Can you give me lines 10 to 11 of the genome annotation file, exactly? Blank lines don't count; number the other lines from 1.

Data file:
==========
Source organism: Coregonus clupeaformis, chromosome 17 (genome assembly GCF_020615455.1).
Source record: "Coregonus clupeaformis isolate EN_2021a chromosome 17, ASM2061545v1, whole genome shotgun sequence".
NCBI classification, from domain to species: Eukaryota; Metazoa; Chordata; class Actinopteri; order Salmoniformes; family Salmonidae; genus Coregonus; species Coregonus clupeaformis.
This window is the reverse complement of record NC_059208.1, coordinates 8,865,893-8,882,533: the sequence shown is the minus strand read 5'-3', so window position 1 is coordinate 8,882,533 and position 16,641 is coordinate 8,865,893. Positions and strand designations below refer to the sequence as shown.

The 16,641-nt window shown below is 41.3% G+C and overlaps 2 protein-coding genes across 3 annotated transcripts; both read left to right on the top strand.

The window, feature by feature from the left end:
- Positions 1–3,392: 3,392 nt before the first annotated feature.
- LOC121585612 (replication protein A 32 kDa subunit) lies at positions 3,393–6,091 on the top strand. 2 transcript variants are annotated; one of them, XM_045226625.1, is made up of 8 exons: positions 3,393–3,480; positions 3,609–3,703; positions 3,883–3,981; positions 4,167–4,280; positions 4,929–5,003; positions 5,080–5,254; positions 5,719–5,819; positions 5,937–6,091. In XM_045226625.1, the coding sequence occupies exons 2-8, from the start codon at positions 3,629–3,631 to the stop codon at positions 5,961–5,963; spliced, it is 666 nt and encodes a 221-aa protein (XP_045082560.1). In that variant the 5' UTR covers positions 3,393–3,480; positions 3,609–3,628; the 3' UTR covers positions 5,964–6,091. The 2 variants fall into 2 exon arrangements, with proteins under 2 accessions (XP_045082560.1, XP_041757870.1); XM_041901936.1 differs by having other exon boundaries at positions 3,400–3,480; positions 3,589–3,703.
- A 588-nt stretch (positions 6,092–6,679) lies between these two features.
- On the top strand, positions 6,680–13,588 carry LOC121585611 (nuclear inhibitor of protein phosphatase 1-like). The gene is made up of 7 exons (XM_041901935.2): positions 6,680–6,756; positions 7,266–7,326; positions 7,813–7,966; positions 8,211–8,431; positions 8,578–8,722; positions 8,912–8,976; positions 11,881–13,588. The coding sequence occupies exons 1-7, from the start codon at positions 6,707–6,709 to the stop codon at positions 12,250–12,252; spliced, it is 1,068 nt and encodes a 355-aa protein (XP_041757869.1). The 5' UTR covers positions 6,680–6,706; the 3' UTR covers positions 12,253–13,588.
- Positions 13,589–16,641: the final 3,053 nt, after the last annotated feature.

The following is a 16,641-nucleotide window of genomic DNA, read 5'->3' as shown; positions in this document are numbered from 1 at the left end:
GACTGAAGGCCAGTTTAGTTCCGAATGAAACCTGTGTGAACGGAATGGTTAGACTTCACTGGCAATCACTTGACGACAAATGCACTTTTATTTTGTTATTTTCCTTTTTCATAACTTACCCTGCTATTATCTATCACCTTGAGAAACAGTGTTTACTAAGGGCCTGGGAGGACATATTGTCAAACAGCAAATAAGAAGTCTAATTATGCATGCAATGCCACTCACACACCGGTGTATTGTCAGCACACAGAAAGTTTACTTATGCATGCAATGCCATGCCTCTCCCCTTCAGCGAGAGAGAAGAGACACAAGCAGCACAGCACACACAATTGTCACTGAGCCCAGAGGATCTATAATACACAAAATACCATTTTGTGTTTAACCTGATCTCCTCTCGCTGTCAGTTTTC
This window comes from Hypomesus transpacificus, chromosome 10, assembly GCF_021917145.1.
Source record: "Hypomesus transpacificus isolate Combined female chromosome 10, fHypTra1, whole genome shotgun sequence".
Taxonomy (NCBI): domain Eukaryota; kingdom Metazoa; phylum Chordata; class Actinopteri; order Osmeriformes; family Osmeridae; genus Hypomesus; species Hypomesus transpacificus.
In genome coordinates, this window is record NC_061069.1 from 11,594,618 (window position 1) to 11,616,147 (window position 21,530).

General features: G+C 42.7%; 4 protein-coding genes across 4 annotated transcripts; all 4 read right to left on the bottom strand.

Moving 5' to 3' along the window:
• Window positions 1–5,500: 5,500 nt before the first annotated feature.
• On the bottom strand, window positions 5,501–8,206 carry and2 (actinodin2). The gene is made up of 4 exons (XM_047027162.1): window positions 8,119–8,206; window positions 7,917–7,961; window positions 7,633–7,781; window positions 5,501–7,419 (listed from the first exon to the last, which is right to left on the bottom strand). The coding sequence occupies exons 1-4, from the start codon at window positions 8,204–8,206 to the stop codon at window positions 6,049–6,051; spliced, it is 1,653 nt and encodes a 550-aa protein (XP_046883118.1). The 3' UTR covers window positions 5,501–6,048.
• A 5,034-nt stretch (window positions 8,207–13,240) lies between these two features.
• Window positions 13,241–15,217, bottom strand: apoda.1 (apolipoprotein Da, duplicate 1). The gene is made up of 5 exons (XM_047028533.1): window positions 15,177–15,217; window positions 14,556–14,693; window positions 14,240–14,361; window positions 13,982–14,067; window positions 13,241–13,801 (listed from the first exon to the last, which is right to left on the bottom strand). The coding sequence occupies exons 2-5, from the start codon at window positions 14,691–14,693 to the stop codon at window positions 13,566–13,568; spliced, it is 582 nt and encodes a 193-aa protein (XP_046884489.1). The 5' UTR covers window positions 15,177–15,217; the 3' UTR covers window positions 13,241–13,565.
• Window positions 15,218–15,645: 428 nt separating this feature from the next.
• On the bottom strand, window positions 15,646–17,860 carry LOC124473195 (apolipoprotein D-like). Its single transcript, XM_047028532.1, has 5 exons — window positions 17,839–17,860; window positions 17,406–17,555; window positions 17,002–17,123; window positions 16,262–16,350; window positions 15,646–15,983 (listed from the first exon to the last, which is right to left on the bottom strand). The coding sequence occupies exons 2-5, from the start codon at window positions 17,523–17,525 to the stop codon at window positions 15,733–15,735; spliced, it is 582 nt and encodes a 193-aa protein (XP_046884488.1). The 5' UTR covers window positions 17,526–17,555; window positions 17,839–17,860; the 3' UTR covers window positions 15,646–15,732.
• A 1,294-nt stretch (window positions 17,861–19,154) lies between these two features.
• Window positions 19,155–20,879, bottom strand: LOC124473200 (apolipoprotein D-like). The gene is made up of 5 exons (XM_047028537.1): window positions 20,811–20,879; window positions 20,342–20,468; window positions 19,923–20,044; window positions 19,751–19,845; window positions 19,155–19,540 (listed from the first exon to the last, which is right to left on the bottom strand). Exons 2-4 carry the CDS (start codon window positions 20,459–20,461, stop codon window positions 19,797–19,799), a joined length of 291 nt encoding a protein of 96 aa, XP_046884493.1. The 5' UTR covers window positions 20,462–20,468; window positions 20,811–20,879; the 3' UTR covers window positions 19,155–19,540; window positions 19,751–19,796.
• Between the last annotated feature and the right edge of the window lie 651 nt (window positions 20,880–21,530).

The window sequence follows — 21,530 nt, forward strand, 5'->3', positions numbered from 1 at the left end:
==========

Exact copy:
- On the top strand, positions 6,680–13,588 carry LOC121585611 (nuclear inhibitor of protein phosphatase 1-like). The gene is made up of 7 exons (XM_041901935.2): positions 6,680–6,756; positions 7,266–7,326; positions 7,813–7,966; positions 8,211–8,431; positions 8,578–8,722; positions 8,912–8,976; positions 11,881–13,588. The coding sequence occupies exons 1-7, from the start codon at positions 6,707–6,709 to the stop codon at positions 12,250–12,252; spliced, it is 1,068 nt and encodes a 355-aa protein (XP_041757869.1). The 5' UTR covers positions 6,680–6,706; the 3' UTR covers positions 12,253–13,588.
- Positions 13,589–16,641: the final 3,053 nt, after the last annotated feature.